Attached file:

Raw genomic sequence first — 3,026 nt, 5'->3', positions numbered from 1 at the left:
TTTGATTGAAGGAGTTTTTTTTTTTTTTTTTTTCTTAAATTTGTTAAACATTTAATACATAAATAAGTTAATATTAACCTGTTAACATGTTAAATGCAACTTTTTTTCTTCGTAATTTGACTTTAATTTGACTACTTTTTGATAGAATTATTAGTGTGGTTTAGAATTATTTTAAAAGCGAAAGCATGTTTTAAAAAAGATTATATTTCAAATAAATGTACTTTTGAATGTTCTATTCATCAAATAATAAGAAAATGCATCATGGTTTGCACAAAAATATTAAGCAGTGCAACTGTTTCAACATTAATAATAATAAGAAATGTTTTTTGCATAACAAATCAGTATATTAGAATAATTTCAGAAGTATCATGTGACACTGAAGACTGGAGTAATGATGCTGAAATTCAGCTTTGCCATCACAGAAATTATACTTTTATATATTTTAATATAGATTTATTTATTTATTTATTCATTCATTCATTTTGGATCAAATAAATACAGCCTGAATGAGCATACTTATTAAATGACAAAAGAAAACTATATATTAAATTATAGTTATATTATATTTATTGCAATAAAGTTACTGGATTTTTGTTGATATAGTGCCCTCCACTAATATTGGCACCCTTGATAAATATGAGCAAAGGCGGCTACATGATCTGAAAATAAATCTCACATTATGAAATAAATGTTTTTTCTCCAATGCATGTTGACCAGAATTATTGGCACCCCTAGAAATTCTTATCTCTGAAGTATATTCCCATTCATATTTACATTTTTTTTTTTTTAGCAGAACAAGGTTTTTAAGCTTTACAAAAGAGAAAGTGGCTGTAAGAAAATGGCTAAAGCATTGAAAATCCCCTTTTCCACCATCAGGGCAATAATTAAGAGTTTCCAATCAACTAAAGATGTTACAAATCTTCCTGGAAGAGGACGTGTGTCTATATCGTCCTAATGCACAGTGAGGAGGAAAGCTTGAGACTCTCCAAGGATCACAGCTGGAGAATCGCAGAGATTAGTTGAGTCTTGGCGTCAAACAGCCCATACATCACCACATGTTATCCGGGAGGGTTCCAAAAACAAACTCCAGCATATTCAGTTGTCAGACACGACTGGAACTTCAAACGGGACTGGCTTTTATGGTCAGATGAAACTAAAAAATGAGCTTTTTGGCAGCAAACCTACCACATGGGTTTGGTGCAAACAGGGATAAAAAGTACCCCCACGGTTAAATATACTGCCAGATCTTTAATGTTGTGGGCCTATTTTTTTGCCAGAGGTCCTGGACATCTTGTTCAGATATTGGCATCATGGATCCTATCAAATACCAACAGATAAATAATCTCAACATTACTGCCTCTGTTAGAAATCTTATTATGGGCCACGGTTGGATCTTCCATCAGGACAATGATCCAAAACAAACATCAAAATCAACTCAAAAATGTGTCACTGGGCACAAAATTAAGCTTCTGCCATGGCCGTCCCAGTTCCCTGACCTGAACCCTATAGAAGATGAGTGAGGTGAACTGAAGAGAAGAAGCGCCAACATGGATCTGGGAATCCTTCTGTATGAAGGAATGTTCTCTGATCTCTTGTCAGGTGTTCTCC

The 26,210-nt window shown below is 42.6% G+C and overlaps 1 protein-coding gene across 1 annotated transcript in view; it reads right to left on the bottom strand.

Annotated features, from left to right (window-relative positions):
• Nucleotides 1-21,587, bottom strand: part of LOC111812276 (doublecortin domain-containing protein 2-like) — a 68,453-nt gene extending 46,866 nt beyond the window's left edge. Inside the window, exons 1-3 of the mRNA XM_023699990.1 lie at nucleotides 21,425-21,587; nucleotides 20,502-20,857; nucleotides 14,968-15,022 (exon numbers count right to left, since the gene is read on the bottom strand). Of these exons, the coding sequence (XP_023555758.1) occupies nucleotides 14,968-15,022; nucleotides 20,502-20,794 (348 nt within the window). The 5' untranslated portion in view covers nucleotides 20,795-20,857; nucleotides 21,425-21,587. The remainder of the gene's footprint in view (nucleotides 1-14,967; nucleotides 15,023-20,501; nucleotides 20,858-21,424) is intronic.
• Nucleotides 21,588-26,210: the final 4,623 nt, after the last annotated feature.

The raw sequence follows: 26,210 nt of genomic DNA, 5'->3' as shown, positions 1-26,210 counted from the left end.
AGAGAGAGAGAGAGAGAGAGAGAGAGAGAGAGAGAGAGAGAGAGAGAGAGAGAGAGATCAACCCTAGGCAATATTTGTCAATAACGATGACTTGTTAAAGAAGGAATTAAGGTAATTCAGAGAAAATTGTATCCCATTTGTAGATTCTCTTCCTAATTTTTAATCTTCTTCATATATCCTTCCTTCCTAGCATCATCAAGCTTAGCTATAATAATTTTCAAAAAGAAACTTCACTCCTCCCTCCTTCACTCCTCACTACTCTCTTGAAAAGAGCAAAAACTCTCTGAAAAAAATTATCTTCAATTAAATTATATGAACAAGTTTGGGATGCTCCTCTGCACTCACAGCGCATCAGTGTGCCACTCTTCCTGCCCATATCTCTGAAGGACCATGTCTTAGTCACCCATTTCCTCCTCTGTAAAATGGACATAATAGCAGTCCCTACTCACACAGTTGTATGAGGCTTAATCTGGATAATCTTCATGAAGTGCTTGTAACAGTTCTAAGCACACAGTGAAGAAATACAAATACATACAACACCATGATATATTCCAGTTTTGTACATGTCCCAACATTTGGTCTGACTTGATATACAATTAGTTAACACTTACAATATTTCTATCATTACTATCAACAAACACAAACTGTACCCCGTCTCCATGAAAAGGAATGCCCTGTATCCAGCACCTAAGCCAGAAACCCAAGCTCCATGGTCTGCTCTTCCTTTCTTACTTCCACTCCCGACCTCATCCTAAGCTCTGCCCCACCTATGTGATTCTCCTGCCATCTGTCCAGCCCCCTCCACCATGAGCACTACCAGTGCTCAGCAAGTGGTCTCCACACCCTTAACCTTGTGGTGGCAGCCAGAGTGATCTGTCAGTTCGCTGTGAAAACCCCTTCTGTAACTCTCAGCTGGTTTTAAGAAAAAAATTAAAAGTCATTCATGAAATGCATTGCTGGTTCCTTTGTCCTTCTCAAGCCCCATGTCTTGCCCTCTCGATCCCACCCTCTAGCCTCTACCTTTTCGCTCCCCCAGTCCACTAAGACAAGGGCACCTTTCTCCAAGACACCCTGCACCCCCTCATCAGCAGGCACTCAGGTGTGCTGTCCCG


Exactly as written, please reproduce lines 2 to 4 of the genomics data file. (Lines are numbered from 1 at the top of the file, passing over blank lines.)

TTTGATTGAAGGAGTTTTTTTTTTTTTTTTTTTCTTAAATTTGTTAAACATTTAATACATAAATAAGTTAATATTAACCTGTTAACATGTTAAATGCAACTTTTTTTCTTCGTAATTTGACTTTAATTTGACTACTTTTTGATAGAATTATTAGTGTGGTTTAGAATTATTTTAAAAGCGAAAGCATGTTTTAAAAAAGATTATATTTCAAATAAATGTACTTTTGAATGTTCTATTCATCAAATAATAAGAAAATGCATCATGGTTTGCACAAAAATATTAAGCAGTGCAACTGTTTCAACATTAATAATAATAAGAAATGTTTTTTGCATAACAAATCAGTATATTAGAATAATTTCAGAAGTATCATGTGACACTGAAGACTGGAGTAATGATGCTGAAATTCAGCTTTGCCATCACAGAAATTATACTTTTATATATTTTAATATAGATTTATTTATTTATTTATTCATTCATTCATTTTGGATCAAATAAATACAGCCTGAATGAGCATACTTATTAAATGACAAAAGAAAACTATATATTAAATTATAGTTATATTATATTTATTGCAATAAAGTTACTGGATTTTTGTTGATATAGTGCCCTCCACTAATATTGGCACCCTTGATAAATATGAGCAAAGGCGGCTACATGATCTGAAAATAAATCTCACATTATGAAATAAATGTTTTTTCTCCAATGCATGTTGACCAGAATTATTGGCACCCCTAGAAATTCTTATCTCTGAAGTATATTCCCATTCATATTTACATTTTTTTTTTTTTAGCAGAACAAGGTTTTTAAGCTTTACAAAAGAGAAAGTGGCTGTAAGAAAATGGCTAAAGCATTGAAAATCCCCTTTTCCACCATCAGGGCAATAATTAAGAGTTTCCAATCAACTAAAGATGTTACAAATCTTCCTGGAAGAGGACGTGTGTCTATATCGTCCTAATGCACAGTGAGGAGGAAAGCTTGAGACTCTCCAAGGATCACAGCTGGAGAATCGCAGAGATTAGTTGAGTCTTGGCGTCAAACAGCCCATACATCACCACATGTTATCCGGGAGGGTTCCAAAAACAAACTCCAGCATATTCAGTTGTCAGACACGACTGGAACTTCAAACGGGACTGGCTTTTATGGTCAGATGAAACTAAAAAATGAGCTTTTTGGCAGCAAACCTACCACATGGGTTTGGTGCAAACAGGGATAAAAAGTACCCCCACGGTTAAATATACTGCCAGATCTTTAATGTTGTGGGCCTATTTTTTTGCCAGAGGTCCTGGACATCTTGTTCAGATATTGGCATCATGGATCCTATCAAATACCAACAGATAAATAATCTCAACATTACTGCCTCTGTTAGAAATCTTATTATGGGCCACGGTTGGATCTTCCATCAGGACAATGATCCAAAACAAACATCAAAATCAACTCAAAAATGTGTCACTGGGCACAAAATTAAGCTTCTGCCATGGCCGTCCCAGTTCCCTGACCTGAACCCTATAGAAGATGAGTGAGGTGAACTGAAGAGAAGAAGCGCCAACATGGATCTGGGAATCCTTCTGTATGAAGGAATGTTCTCTGATCTCTTGTCAGGTGTTCTCC

The 26,210-nt window shown below is 42.6% G+C and overlaps 1 protein-coding gene across 1 annotated transcript in view; it reads right to left on the bottom strand.

Annotated features, from left to right (window-relative positions):